It was movie night this past weekend and I was in the mood for a comedy. The Dictator was just released on Redbox so I decided to give it a whirl. In this film, Sascha Baron Cohen stars as an outlandish dictator of North African republic of
“Wadiya.” When I think of Cohen, my first thoughts immediately go to Borat, or Ali G, the character that jump-started his career and popularity. Unfortunately, this new character of his, and the overall movie, movie failed to perform.
Admiral General Shabazz Aladeen (Sacha Baron Cohen) is a leader who surrounds himself with attractive female guards, refuses to sell Wadiyan oil international (for reasons unknown or I missed the explanation) and is quick to execute anyone who wrongs him in the slightest. Bump into him by accident? As he’s assuring you it’s really no problem, he’s signaling to his guards to get rid of you, which to me, were probably some of the funniest parts of the movie.
His plans to develop nuclear weapons are halted when the UN intervenes and threatens military action unless Aladeen comes to America to address the council. What he doesn’t know is that his Uncle and right hand man, Tamir (Ben Kingsley), has ulterior plans.
When they arrive to New York City, Aladeen is greeted by a slew of protesters as he lavishly parades down the street. Aladeen thinks he’s being warmly welcomed. When he arrives at the hotel, Tamir convinces Aladeen that the extra security is there to protect him during the meetings. The “security” guard, Clayton (John C. Reilly), is actually a hitman Tamir hired to get rid of his nephew. When a torture session goes terribly wrong, Aladeen is left unrecognizable and all alone in a strange city.
When he heads back to the hotel, Aladeen realizes that his uncle has found a lookalike named Efawadh (also played by Cohen) to be a pawn in a greedy game. If Tamir can make Wadiya a democracy, he can open oil market for international trade. Aladeen is disgusted at the idea of democracy and is hysterical over the proposal of it in his beloved Wadiya. Zoey (Anna Farris) mistakes his anguish for passion and decides to help this Wadiyan “refuge” in his fight for “democracy.” Her character is the opposite of his in extremes (she’s vegan, feminist, etc.).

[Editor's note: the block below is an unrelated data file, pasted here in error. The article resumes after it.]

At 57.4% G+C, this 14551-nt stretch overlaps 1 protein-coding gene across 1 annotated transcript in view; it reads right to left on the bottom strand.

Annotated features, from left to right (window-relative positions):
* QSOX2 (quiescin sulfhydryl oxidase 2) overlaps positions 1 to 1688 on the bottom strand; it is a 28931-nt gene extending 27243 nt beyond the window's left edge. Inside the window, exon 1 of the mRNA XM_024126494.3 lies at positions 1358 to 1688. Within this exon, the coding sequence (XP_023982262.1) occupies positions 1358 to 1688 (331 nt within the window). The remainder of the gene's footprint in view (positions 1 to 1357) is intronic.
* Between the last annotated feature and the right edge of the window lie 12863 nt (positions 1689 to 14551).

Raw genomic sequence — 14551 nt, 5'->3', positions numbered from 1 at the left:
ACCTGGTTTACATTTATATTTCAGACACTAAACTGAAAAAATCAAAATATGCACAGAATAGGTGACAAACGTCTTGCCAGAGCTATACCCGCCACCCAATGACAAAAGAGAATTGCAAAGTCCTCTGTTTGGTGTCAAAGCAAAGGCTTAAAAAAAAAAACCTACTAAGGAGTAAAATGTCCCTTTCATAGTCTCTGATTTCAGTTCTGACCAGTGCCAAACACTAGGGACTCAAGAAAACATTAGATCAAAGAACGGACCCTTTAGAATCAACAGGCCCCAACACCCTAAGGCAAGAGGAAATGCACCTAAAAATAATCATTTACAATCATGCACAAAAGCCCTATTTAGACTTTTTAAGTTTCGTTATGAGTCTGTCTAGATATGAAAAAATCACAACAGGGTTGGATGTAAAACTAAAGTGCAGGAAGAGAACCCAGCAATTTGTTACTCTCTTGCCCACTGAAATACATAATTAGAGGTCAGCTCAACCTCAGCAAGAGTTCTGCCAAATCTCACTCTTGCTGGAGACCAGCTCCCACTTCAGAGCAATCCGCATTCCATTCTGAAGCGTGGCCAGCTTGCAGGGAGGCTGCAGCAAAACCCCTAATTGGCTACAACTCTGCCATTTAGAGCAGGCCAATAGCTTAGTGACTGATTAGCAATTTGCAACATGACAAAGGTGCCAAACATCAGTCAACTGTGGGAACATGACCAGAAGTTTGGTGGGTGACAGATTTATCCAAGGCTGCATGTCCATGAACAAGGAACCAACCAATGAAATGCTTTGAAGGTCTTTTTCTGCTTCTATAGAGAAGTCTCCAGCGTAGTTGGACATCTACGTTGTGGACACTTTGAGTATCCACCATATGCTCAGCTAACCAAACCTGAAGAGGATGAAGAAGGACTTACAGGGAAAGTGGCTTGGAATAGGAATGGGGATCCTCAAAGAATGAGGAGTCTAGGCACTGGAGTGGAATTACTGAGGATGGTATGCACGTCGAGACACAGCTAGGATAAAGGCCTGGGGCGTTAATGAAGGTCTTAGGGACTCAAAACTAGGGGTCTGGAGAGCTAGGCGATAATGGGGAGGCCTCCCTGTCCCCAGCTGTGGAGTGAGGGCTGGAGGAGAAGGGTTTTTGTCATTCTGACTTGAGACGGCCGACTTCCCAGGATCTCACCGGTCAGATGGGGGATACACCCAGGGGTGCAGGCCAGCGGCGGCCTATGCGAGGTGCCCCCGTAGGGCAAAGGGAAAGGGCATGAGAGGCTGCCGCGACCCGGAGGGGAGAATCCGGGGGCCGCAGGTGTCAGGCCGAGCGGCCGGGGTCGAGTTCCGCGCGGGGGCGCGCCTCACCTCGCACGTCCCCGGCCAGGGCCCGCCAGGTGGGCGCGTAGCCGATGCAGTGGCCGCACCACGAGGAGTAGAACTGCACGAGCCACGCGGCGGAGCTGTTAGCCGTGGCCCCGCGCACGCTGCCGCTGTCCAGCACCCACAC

Aladeen eventually recruits the help of a former employee, who he thought he had executed. Aladeen walks into a restaurant that is devoted to hating him and is full of people he thought he had killed.
In the end, the movie was a full of toilet humor and repetitive jokes. You could easily substitute this character with Borat and barely know the difference. I usually enjoy Anna Farris, but she failed to entertain me this round.
There was a lot of talent in this film, but no script to really back it up. For me, it was a miss, but perhaps other people would enjoy it. My suggestion to you would be to just rent Borat instead.